Saturday, January 12, 2013

Who Am I?

Ha, I still have Les Mis on the brain. 

So, throughout my life, I've identified myself certain ways and been identified certain ways.  Labels, I suppose.  Some people really dislike being labeled, they feel it limits who they are.  And I can see that.  Some, labels, however, can be useful.  Like I said, I label myself a certain way, and it does change and has changed throughout my life.  And some labels I apply to myself cautiously, because they don't always mean the same to an outsider as they do to an insider or to me.
For instance, some of the labels I apply to myself are Mormon, Mother, Friend, Designer, Cutter/Draper, Feminist, Pro-Choice, Liberal.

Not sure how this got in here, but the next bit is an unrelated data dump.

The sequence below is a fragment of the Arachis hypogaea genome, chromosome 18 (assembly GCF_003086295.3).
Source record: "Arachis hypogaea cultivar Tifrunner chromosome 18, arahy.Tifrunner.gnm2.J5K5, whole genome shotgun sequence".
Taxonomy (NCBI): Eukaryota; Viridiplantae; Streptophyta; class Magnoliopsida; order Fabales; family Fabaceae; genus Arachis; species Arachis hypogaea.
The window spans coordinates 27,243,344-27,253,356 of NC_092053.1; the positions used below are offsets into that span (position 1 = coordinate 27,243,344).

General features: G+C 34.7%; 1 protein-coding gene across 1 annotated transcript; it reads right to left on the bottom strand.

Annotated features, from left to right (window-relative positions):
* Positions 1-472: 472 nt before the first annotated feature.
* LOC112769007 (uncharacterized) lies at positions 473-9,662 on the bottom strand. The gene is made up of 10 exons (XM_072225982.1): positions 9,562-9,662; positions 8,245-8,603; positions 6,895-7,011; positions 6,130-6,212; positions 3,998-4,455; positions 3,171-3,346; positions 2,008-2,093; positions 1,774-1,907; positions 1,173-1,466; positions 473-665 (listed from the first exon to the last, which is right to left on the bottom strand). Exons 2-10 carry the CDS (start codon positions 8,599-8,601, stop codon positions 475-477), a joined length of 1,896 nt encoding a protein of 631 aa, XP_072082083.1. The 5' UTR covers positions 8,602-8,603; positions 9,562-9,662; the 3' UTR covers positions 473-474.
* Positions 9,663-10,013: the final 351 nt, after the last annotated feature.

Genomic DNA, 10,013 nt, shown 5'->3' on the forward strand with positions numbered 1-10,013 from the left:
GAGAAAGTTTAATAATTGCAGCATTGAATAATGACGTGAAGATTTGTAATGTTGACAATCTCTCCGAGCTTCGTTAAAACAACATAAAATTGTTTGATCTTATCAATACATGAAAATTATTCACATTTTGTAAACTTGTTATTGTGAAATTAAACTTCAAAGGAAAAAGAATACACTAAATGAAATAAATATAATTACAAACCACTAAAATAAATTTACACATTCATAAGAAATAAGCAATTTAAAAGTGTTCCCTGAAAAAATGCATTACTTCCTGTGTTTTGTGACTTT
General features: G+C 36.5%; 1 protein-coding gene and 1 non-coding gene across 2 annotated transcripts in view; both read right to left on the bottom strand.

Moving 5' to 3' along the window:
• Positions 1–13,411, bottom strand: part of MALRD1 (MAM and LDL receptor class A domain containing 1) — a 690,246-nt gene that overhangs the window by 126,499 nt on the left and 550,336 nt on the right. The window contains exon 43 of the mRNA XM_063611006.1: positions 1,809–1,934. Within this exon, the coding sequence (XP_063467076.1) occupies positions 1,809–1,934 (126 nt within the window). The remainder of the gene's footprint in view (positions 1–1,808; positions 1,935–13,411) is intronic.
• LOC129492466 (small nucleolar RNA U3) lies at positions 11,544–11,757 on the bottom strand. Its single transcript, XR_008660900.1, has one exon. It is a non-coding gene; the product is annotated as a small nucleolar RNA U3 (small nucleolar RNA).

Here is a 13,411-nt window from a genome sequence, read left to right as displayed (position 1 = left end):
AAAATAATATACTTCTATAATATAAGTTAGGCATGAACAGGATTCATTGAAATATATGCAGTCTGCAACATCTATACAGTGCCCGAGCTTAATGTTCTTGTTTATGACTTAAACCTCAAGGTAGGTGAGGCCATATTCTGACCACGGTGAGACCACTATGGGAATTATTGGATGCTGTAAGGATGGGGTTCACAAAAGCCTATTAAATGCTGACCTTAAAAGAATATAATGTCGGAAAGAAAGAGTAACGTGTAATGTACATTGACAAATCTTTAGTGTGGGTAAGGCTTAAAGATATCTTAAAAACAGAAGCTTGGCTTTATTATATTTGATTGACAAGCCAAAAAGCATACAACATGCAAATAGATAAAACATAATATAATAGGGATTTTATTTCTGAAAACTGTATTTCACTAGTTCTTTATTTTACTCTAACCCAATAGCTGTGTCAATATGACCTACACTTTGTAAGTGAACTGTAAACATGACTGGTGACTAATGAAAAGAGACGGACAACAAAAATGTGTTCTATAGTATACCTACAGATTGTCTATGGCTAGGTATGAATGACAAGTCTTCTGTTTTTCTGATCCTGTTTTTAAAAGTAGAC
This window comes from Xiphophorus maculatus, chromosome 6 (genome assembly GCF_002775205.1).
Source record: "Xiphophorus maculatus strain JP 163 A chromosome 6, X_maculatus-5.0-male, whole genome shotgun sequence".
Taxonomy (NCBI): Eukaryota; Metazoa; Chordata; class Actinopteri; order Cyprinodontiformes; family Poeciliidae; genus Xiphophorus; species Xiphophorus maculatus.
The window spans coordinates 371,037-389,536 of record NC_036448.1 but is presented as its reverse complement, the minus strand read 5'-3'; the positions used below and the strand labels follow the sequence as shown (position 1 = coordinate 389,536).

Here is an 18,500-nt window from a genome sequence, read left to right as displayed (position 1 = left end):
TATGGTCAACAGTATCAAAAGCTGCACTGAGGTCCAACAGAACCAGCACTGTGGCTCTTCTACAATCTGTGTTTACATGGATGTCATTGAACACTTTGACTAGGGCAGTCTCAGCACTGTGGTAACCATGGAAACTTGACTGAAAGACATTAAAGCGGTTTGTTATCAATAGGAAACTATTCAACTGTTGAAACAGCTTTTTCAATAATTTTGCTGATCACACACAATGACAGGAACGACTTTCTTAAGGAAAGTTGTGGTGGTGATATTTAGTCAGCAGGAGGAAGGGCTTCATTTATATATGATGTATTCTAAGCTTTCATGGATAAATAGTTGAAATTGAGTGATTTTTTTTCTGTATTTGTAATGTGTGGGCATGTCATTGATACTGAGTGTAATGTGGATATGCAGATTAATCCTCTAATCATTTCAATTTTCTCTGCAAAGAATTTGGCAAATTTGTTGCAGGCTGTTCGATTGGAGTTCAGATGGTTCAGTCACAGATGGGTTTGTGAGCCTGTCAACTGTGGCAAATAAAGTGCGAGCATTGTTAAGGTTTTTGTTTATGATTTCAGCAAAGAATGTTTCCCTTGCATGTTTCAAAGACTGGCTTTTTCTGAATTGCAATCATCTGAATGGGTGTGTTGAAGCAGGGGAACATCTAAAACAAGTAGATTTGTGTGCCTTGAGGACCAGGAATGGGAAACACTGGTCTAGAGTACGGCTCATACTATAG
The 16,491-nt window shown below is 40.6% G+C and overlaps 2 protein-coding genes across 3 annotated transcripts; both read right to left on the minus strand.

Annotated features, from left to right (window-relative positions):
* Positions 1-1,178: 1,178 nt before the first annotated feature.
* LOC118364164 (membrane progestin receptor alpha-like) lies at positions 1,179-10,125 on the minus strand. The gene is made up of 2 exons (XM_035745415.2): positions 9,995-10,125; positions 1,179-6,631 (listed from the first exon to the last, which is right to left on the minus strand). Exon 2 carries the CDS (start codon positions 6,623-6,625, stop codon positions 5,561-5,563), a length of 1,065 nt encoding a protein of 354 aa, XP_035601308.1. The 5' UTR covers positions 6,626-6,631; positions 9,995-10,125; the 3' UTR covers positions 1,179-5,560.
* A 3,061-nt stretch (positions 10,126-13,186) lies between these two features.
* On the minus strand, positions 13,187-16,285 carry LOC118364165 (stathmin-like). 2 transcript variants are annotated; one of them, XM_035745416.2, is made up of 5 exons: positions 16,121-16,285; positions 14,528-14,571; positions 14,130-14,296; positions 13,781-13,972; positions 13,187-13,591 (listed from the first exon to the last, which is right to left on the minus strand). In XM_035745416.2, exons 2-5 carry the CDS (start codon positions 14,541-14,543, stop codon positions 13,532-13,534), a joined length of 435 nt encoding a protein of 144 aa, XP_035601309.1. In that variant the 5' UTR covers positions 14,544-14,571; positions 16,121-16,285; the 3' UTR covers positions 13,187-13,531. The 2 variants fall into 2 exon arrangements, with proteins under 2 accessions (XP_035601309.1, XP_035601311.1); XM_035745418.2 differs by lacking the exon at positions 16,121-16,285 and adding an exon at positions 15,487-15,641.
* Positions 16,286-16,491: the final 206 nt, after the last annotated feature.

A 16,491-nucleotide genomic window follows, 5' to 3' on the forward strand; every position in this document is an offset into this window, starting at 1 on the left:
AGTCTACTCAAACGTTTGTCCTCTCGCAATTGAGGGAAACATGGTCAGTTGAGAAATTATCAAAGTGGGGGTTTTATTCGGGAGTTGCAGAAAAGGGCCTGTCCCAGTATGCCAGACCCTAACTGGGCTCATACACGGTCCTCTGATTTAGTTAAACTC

I have noticed, after the last election, that those last three are sometimes gravely misunderstood.  Feminist does not mean man-hater, Pro-Choice does not mean pro-abortion and Liberal, well, that's a whole other ball of wax....

The extent to which I identify with certain labels changes as my life changes, and the labels themselves may change.  At one point in my life, Career woman and Feminist were some of the more important labels. 

I have to say, and it isn't how I thought I would be, that Mother is the most important label to me right now.  It is the one with which I most identify myself.  I have a great job that I love in my field of study, and I am very good at it.  I am an ardent feminist.  I am a Mormon.  But, if I had to give you the single most identifying label, it is Mother. 

This thought has come to me lately for two reasons.  One, I am currently a single parent.  (That's another story)  Two, The Small One has been sick since Christmas.